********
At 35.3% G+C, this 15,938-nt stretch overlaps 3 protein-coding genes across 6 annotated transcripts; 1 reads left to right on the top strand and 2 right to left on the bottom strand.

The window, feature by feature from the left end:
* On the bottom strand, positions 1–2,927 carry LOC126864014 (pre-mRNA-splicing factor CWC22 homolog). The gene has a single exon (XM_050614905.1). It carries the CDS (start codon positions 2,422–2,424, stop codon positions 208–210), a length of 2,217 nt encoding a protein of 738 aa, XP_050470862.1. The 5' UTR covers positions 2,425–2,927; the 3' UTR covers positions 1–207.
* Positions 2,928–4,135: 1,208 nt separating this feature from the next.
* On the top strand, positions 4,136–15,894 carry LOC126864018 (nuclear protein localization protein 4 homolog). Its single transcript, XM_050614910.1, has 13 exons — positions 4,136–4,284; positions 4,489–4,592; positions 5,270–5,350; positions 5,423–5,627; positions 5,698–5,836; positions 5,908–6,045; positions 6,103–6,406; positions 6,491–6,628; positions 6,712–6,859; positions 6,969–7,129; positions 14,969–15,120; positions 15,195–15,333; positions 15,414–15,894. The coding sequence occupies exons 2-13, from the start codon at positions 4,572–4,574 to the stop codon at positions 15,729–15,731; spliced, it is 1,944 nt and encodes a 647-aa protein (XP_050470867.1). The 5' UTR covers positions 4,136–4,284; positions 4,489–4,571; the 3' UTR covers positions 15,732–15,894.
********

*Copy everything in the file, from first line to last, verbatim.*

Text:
At 35.3% G+C, this 15,938-nt stretch overlaps 3 protein-coding genes across 6 annotated transcripts; 1 reads left to right on the top strand and 2 right to left on the bottom strand.

The window, feature by feature from the left end:
* On the bottom strand, positions 1–2,927 carry LOC126864014 (pre-mRNA-splicing factor CWC22 homolog). The gene has a single exon (XM_050614905.1). It carries the CDS (start codon positions 2,422–2,424, stop codon positions 208–210), a length of 2,217 nt encoding a protein of 738 aa, XP_050470862.1. The 5' UTR covers positions 2,425–2,927; the 3' UTR covers positions 1–207.
* Positions 2,928–4,135: 1,208 nt separating this feature from the next.
* On the top strand, positions 4,136–15,894 carry LOC126864018 (nuclear protein localization protein 4 homolog). Its single transcript, XM_050614910.1, has 13 exons — positions 4,136–4,284; positions 4,489–4,592; positions 5,270–5,350; positions 5,423–5,627; positions 5,698–5,836; positions 5,908–6,045; positions 6,103–6,406; positions 6,491–6,628; positions 6,712–6,859; positions 6,969–7,129; positions 14,969–15,120; positions 15,195–15,333; positions 15,414–15,894. The coding sequence occupies exons 2-13, from the start codon at positions 4,572–4,574 to the stop codon at positions 15,729–15,731; spliced, it is 1,944 nt and encodes a 647-aa protein (XP_050470867.1). The 5' UTR covers positions 4,136–4,284; positions 4,489–4,571; the 3' UTR covers positions 15,732–15,894.